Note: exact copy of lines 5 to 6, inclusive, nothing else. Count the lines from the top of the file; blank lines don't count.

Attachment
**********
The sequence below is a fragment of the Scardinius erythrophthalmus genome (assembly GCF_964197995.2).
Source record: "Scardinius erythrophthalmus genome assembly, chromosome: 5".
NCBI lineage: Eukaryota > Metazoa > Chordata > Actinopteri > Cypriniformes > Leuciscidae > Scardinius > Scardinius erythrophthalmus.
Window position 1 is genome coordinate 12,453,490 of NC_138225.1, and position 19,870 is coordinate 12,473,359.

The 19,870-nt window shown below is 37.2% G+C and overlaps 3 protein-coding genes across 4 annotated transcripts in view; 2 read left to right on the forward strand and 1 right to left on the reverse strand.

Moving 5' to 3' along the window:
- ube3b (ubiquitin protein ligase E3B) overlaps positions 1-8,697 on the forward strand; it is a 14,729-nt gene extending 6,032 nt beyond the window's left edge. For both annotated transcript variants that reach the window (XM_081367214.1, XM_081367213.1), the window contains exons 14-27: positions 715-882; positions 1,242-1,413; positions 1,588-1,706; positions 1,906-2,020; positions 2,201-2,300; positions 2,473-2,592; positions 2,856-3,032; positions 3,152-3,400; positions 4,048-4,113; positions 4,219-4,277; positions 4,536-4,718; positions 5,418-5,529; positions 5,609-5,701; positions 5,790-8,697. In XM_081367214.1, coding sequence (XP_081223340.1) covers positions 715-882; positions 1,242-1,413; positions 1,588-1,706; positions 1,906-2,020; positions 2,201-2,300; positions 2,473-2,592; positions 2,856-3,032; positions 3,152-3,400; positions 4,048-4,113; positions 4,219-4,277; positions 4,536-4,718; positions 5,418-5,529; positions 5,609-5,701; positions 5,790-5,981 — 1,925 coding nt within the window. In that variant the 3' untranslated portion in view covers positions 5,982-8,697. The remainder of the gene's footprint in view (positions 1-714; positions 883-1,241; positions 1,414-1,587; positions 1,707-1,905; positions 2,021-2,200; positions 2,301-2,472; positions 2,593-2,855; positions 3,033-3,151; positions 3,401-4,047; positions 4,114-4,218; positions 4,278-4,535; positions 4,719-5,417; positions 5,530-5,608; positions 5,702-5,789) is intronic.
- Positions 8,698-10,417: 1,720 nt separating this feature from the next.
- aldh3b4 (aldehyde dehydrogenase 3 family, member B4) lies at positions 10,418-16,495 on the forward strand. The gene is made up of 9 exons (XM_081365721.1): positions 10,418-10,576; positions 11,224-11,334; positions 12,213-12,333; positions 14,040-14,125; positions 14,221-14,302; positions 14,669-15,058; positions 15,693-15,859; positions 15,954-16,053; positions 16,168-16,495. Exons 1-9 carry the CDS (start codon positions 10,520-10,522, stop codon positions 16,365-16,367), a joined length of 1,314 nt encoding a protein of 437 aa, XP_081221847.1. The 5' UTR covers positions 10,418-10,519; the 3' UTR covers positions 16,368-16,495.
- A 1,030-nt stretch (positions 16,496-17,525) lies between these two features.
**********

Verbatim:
The 19,870-nt window shown below is 37.2% G+C and overlaps 3 protein-coding genes across 4 annotated transcripts in view; 2 read left to right on the forward strand and 1 right to left on the reverse strand.

Moving 5' to 3' along the window: